German Foundation Brings Top Campaign Leaders Together for Insight on 2016 Race

European politicos got a rare inside view of political campaigns in Europe and the United States at a pivotal conference conducted this week by the prestigious Konrad Adenauer Stiftung in Berlin.

The International Conference on Political Communication (IKPK) brings together a mix of American and European campaign experts for a discussion on the most interesting developments in the political world on both sides of the Atlantic. For Europeans who often receive a distorted view of American campaigns through the lens of their own media, the IKPK provided the more than 300 German political observers with the opportunity to hear directly from experts working in the field.

Conducted annually, the 15th IKPK provided me with the rare opportunity to de-mystify a key part of the American political process: just how does the Republican Party nominate a candidate for President? For most Europeans, and indeed many Americans, this is a mysterious giant hairball of rules and votes that somehow, in some way, ultimately produces a nominee for President, and a Vice President.

When the Republican National Convention is held in Cleveland in July 2016, it will be the finish line in a lengthy process of 56 state and territorial votes to elect 2,470 delegates, of which 1,236 will be needed to secure the party’s nomination for President.

While Europeans may at time prefer a higher degree of uniformity than Americans in their rules and processes, the American nomination process is anything but uniform. States vote at different times, award their delegates in different ways, have an array of methods for getting on the ballot, and have different rules about binding their delegates to their stated preferences.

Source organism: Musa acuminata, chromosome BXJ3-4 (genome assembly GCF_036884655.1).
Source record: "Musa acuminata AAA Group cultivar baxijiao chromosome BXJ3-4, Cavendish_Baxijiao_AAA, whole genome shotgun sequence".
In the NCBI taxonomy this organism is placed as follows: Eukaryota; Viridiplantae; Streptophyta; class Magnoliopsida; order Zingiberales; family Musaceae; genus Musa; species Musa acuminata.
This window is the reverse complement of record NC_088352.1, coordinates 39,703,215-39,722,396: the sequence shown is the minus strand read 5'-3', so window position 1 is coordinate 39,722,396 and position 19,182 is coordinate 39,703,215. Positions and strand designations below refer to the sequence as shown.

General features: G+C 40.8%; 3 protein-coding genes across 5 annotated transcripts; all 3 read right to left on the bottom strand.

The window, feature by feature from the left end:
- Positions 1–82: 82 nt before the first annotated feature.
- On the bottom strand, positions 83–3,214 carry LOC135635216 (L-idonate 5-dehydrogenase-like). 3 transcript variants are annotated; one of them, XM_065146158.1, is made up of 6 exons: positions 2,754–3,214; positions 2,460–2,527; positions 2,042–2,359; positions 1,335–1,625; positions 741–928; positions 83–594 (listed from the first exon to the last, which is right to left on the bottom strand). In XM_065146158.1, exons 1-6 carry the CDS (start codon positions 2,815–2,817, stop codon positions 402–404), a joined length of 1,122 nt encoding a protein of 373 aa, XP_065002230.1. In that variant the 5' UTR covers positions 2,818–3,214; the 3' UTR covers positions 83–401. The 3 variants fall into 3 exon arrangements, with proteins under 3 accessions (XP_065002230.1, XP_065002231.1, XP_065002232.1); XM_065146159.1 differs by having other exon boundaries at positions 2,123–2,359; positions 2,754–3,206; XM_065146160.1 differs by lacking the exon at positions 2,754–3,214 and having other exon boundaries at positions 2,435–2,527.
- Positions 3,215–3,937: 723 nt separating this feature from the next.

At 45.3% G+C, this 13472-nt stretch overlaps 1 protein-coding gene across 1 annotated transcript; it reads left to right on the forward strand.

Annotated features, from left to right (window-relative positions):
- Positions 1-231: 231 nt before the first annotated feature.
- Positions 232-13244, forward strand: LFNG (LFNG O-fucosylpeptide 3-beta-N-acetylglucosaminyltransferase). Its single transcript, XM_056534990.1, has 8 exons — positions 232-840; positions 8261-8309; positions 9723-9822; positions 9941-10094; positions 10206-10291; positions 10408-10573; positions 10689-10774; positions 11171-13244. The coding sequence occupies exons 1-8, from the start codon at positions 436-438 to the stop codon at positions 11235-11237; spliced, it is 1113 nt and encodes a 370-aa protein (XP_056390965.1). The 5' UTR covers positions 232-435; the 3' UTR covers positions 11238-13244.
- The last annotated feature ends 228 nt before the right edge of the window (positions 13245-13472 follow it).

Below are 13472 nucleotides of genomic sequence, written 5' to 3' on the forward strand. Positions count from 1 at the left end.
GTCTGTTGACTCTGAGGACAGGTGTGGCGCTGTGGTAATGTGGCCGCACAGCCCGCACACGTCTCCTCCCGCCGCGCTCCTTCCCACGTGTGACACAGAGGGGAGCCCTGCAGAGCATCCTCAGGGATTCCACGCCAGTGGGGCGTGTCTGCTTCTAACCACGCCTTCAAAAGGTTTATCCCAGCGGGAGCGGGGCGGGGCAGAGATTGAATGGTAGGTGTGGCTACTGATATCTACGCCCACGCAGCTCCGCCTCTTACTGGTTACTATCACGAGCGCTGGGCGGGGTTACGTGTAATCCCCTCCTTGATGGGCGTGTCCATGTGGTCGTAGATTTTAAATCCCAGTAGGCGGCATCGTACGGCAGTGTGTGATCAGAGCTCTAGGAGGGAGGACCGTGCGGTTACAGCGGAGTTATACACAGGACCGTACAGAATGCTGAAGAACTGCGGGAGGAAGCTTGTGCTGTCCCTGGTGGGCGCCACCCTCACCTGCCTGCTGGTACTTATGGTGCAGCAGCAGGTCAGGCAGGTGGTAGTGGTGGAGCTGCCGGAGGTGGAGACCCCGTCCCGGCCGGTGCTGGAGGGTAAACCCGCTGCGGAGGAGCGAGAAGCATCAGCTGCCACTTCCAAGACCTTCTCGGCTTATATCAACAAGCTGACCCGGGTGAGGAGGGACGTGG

I spent the bulk of my presentation walking the attendees through the process, noting along the way how the process could produce a nominee as early as March, or as late as June. After doing my best to shine a light into the black box called “the primaries,” I gave a pitch for my preferred candidate for President, Ted Cruz, for whom I have the honor of serving as California Campaign Chairman. In my presentation I showed four videos: A discussion from Meet the Press about the coming Cruz Moment, an appearance by the Senator on Fox News’ Hannity, a Cruz spot called A Time for Truth, and a video compilation of the Senator’s recent campaign swing through the “SEC primary” states.

Highlighting how the Konrad Adenauer Foundation draws experts from multiple campaigns, participants also got to hear directly from Bush Campaign Manager Danny Diaz, who provided an update on how the Bush campaign sees the race, and Vince Harris, who runs the digital media campaign for Rand Paul and provided some insight into the techniques that work, and those that don’t, with an increasingly online voting population.

As an American of German descent who frequently visits the country of my ancestors, I’ve often been amazed by just how the European view of American politics differs from what we see here at home. Some of it is likely attributable to the fact that the entire European political spectrum is shifted somewhat to the left relative to the United States, but I suspect another contributor is how the news media covers American campaigns.

For the center-right political operatives and observers attending the IKPK, the perspective they received from this intensive two-day conference will give many some better tools with which to observe the incredibly exciting American campaign now under way. Photos from the event are posted on my website here.

Congratulations to the outstanding staff of the Konrad Adenauer Foundation for their truly world class work in bringing together an international panel of experts to raise the level of the dialogue and enhance the perspective of our German and European friends. You can learn more about the Konrad Adenauer Foundation by visiting their website.

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